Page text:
So what brought you to Wales to pursue your career in education?

I had some incredible successes in Bristol, taking a sixth form at risk of closure on to instil a strong identity, achieving record breaking outcomes and value added.  But I also learnt the most here in terms of becoming an all-round high performance leader. I had a range of effective leadership tools, but was also naïve and made mistakes. I particularly remember one event that I felt was particularly disastrous! Being a perfectionist – and possibly being overly self-critical at times – I found that, despite being a creative thinker, I needed to learn how to communicate my big vision to all audiences, so they could understand the stepping stones along the route.  My time in Bristol certainly moulded me into the leader I am today and I look back at it as a time of great learning.

Looking over to Wales, I simply couldn’t understand why Welsh schools and local authorities were spending so much time trying to replicate what schools across the border were doing when the reality is that the demographics and socioeconomic circumstances are very different. Despite the lagging numeracy and literacy rates, there was absolutely no reason why Wales couldn’t have one of the best education systems in the world, and I really wanted to be a part of that change. With that in mind, I was soon fortunate enough to start working at Cardiff and Vale College. I should also probably note that I’m quite a fan of the accent, so making the move was an easy decision to make!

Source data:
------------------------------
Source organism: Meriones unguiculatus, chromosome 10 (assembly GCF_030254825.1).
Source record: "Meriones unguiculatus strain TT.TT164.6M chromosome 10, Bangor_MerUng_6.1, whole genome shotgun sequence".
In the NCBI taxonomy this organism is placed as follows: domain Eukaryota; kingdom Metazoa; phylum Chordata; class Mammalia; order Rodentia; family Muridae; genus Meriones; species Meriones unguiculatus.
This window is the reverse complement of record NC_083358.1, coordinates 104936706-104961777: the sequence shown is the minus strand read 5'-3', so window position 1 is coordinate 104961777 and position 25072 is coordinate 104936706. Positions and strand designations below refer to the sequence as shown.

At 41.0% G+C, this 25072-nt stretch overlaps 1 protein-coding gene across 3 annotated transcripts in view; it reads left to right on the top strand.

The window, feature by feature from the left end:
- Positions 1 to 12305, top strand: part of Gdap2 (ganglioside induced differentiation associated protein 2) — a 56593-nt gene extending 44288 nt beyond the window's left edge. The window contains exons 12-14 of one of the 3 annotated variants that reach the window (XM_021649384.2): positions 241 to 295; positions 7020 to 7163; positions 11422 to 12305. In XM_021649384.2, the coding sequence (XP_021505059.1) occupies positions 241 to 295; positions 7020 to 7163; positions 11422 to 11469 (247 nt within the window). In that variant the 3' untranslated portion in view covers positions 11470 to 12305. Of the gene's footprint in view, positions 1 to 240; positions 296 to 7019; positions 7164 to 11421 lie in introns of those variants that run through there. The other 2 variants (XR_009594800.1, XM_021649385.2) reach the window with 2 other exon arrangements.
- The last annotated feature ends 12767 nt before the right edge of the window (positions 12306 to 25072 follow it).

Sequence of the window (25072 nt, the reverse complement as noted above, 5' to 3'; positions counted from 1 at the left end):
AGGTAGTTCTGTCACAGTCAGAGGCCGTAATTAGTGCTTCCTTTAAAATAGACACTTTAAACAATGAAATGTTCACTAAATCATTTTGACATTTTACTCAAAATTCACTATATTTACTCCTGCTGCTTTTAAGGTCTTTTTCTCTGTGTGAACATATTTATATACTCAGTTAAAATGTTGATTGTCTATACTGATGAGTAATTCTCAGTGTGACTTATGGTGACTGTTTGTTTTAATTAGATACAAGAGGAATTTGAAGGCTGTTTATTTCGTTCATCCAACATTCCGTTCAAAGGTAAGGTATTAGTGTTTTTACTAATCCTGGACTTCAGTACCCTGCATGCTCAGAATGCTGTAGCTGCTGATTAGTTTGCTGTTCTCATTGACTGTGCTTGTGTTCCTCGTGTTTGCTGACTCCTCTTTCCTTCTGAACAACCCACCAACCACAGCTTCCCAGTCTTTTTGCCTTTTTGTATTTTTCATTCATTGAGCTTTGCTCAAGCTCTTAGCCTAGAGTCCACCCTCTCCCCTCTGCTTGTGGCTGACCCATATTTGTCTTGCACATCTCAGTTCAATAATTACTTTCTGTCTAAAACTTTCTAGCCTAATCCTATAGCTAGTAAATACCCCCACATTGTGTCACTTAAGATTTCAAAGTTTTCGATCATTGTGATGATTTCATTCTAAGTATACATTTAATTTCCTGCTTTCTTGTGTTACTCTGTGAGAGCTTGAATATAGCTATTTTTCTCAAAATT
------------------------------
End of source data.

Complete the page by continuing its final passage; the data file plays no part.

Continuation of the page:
What professional learning opportunities have supported you the most in your career?

Above all, I’ve had some brilliant line managers which have taught me the importance of being open to feedback and advice: at the end of the day, everyone has different strengths and weaknesses and we need to be more comfortable with these differing holistic personality traits and, also, to be comfortable with discussing these with others as objectively as possible and within a core set of professional values. Although it’s not an excuse for poor performance, I’ve learnt the importance of appreciating the concept that we’re on a spectrum of strengths. Take Usain Bolt as an example: I wouldn’t challenge him to a 100m race, yet I’m sure there are some areas in which my skills would have the advantage. Being comfortable with our weaknesses, or, more broadly, being comfortable with missing out on some skill development opportunities is crucial both within and beyond our teaching. Although I’d always consider myself to be a ‘yes man’, it’s important to appreciate that some opportunities will fizzle out – whether that be as a result of a lack of resources, time, or just by being comfortable with our weaknesses. Many of these skills are, of course, important when considering the role of a teacher as a leader, but a social construct of being a leader seems to have lent itself to the idea that leaders are more valuable than those being led. Although everyone has the ability within them to be a leader, some do, of course, already have the characteristics which will make them better leaders. This is exactly why managing talent is crucial in ensuring that people do not feel devalued by not taking on a leadership role: we can’t have organisations full of leaders in the same areas. In this sense, it’s all about counter-balancing our strong individualist society with the value that collectivism brings.